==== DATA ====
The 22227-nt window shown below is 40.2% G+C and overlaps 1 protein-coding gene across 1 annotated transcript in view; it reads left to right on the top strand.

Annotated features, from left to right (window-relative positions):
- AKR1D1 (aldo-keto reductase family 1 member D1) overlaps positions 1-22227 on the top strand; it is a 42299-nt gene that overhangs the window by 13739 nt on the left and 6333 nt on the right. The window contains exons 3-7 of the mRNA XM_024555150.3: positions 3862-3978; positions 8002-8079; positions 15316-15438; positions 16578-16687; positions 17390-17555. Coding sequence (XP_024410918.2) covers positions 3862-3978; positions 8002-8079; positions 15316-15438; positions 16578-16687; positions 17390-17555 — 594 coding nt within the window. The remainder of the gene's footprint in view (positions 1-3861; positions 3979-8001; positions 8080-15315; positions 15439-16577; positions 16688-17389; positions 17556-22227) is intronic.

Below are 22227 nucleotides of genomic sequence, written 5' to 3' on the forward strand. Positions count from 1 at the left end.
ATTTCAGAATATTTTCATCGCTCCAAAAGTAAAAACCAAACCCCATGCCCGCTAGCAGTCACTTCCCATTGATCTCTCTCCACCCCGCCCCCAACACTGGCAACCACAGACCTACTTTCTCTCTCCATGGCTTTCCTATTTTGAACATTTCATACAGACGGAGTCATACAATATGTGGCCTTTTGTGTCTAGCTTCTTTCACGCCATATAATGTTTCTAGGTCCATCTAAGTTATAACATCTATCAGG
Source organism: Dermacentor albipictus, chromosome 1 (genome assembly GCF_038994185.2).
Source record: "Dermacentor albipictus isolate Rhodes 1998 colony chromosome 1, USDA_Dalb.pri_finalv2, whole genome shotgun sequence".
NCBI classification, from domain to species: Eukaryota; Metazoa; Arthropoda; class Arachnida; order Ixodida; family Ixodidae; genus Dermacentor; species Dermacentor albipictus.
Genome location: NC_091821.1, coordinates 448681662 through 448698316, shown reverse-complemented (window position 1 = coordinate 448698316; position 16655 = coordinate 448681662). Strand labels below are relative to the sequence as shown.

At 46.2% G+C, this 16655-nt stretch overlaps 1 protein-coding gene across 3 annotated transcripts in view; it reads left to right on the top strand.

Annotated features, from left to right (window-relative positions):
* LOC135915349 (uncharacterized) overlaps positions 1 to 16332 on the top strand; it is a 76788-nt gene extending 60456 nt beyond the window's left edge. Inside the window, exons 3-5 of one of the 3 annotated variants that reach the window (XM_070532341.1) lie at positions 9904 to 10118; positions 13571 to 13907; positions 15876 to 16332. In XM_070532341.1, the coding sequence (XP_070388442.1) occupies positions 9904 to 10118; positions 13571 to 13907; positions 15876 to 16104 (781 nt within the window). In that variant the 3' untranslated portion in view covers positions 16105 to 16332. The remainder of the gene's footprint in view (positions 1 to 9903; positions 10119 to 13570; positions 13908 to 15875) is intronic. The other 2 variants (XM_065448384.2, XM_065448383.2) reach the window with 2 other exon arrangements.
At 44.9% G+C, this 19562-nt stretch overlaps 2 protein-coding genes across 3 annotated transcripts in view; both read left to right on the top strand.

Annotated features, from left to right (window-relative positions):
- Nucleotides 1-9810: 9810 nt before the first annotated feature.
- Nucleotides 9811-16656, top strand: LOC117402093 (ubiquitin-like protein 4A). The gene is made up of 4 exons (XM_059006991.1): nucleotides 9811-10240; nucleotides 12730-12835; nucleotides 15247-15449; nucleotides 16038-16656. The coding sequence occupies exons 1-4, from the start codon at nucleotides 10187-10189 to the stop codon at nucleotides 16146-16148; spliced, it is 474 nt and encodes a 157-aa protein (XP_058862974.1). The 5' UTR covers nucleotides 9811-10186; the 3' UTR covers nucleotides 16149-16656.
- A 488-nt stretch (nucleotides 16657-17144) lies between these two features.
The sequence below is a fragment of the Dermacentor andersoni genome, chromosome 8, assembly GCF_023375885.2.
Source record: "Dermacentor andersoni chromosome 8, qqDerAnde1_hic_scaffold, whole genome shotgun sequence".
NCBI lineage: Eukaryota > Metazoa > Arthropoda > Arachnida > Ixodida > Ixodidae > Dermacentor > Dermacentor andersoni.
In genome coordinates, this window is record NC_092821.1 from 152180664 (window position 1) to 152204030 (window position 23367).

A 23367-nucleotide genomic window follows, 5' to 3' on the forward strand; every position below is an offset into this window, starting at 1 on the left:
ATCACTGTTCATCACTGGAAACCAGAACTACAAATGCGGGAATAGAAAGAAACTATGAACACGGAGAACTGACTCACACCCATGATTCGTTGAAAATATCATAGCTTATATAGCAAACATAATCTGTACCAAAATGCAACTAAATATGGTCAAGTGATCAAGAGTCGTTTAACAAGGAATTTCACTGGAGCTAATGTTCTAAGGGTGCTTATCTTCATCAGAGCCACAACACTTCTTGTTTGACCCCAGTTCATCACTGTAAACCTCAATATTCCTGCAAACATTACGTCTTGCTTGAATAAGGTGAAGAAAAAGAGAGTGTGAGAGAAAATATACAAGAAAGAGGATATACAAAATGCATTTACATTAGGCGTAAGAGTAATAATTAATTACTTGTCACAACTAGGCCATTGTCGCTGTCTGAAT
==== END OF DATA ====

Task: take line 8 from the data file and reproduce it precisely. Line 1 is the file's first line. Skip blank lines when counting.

NCBI classification, from domain to species: Eukaryota; Metazoa; Arthropoda; class Arachnida; order Ixodida; family Ixodidae; genus Dermacentor; species Dermacentor albipictus.